Saint Patrick’s Bell
I’ve been blogging for dollars elsewhere, of late. But it occurs to me that this post on Guinness
might interest some people, as might this post on Patrick, Bridget, Beer and fulacht fiadh
It is a little disconcerting to discover how very few people in the U.S. even realize that Patrick was a Brythonic speaker, that is, he was from Britain, and almost certainly spoke an ancestor language of Modern Welsh. I suspect that to the Irish in Ireland, the American preoccupation with Patrick and beer on the 17th of March seems very very odd indeed.
The drink of choice among the wealthy is wine brought from Italy or the region of Massalia. It is normally drunk unmixed with water, although sometimes water is added.
Athaneus (fl. c. C. E. 200) Deipnosophistae trans. Phillip Freeman. (John T. Koch and John Carey eds. The Celtic Heroic Age. Celtic Studies Publications:
Maldon, MA, 1995).
There are a number of similar references in Classical sources to the Celts’ fondness for wine. Most references emphasize that the wine was unwatered, and that drunkenness was common. Drunkenness is one of the most common slurs cast at any “barbarians, yet there does seem to be some corroborating evidence regarding Celtic fondness for wine. There are the many amphorae found pretty much everywhere the Celts were found, including Britain.
And now, thanks to Luca Sormani, from Como, and Fulvio Pescarolo, from Robbio near Milan, both part of Italy’s northern region, you can buy a replica clay wine flask containing 80 centilitres of Uinom Laevum made with ancient recipes from grapes grown on a farm using ancient Celtic agricultural methods, and ancient Celtic for 140-160 euros ($170-$195). You can read Reuters’ take on the story here.
The Celts in question are the Insubri, the Boii and the Senoni, who migrated to the northerm Italian area known as Liguria (as in the Continental Celtic langauge Ligurian) during Rome’s Tarquin era, around 500 B. C. E. The region is the same area where the real Lambrusco is made. The techniques used to make the wine are based on the “Arbustum Gallicum” described by Roman historian Columella, in De Re Rustica. The soil, deposited by river, is sandy, and swampy, creating very specific growing conditions. There’s a reasonable description of the horticultural methods, in particular the way the vines are deliberately kept low, and the use of wooden casks (a Celtic innovation) here, in Italian.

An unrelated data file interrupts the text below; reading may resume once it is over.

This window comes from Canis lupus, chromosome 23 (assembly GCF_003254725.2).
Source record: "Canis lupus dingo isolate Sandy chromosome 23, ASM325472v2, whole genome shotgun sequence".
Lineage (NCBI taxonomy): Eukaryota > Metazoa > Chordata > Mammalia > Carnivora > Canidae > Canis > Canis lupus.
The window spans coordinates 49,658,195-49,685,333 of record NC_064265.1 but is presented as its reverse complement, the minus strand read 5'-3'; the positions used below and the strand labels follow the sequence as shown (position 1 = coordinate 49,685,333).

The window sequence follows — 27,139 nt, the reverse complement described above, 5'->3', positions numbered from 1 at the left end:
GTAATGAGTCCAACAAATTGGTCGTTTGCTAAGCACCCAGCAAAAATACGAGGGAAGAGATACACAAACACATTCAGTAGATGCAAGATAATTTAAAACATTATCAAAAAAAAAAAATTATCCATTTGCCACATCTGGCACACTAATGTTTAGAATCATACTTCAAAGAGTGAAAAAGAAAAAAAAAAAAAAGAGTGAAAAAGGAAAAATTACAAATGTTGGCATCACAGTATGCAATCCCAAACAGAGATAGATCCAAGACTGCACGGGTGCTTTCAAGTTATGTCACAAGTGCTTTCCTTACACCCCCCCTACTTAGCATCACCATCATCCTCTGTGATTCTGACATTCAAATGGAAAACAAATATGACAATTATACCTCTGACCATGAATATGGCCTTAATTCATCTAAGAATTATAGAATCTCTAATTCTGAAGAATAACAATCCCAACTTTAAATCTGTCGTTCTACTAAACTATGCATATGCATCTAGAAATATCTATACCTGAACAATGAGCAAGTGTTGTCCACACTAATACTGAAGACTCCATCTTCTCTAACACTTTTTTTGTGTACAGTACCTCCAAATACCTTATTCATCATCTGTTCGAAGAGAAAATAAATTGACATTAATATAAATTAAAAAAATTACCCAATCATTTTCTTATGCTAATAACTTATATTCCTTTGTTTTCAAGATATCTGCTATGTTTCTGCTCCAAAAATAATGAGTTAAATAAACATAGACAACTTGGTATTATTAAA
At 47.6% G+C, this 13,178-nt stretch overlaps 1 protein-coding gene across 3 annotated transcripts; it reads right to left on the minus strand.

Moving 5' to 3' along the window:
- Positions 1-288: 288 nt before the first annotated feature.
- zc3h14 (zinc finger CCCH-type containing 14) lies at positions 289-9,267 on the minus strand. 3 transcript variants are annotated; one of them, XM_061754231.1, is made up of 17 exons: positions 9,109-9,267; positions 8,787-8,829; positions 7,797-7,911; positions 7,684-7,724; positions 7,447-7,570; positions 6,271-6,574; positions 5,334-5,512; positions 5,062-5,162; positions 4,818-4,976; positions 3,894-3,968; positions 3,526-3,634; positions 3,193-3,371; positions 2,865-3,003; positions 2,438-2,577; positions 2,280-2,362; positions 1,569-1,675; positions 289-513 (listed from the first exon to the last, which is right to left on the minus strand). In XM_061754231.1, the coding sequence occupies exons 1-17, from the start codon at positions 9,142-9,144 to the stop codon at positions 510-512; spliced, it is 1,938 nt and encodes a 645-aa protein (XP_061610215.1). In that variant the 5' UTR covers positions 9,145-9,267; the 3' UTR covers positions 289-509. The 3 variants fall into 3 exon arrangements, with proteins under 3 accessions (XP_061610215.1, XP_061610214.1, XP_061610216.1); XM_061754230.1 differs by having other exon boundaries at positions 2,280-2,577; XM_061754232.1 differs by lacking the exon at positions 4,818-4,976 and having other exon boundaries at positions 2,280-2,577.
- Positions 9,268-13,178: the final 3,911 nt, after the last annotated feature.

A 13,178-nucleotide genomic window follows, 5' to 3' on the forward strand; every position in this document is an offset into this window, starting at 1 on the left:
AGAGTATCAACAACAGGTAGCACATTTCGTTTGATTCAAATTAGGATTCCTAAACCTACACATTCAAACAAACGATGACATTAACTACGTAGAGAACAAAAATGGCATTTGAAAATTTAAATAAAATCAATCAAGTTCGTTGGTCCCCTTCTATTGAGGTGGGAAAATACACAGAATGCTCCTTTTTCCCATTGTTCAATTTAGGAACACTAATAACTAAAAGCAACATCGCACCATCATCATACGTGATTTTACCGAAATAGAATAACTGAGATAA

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For the last couple of days, I’ve been tormented by various people’s organizations’ ideas of what Irish music sounds like; mostly it’s been sort of like elevator music in dialect. If I’m lucky, it’s been Enya. Here are some alternatives.
You can’t really talk about traditional Irish music without mentioning the Chieftains. They brought traditional musicians into the twentieth century, aiding in not just popularizing Irish music all over the world, to generations, but doing an enmourmousservice in preserving the tradition. The Best of the Chieftains is a compilation from three of the earlier, and best, of the Chieftains’ albums: The Chieftains 7, The Chieftains 8, and Boil the Breakfast Early—three of the band’s recordings from the late 1970s. You”ll hear former members Matt Molloy on flute and vocalist/bodhran player Kevin Cunniffe now better known from Planxty, the Bothy band and solo performances. I’m particularly fond of “Boil The Breakfast Early” and “The Job of Journeywork.”
This is a compilation album, featuring tunes from the previous three albums, with a couple of new ones. I think this is an excellent way to try Gaelic Storm. They began to become popular outside of Santa Monica, where they began as the favorite at a local Irish bar, after their appearance in the steerage scene of the film Titanic. My favorite of all their songs is “Johnny Jump Up,” about the mystical powers of cider. They’re a bar band, but they’re full of energy and lots of fun to listen to, even if you don’t dance.
Turlough O’Carolan (Toirdhealbhach Ó Cearbhalláin) was a blind Irish harper and composer who lived 1670 to 1738. He left a legacy of fabulous music. To be fair, it’s clear that Turolough was well educated in current musical styles, but still, there’s much in the music he left us that is not typical of music in the eighteenth century. This album, which features the music of O’Carolan, is a lovely introduction to O’Carolan’s music, and a fine example of Patrick Ball’s talents.
Technorati Tags:Irish music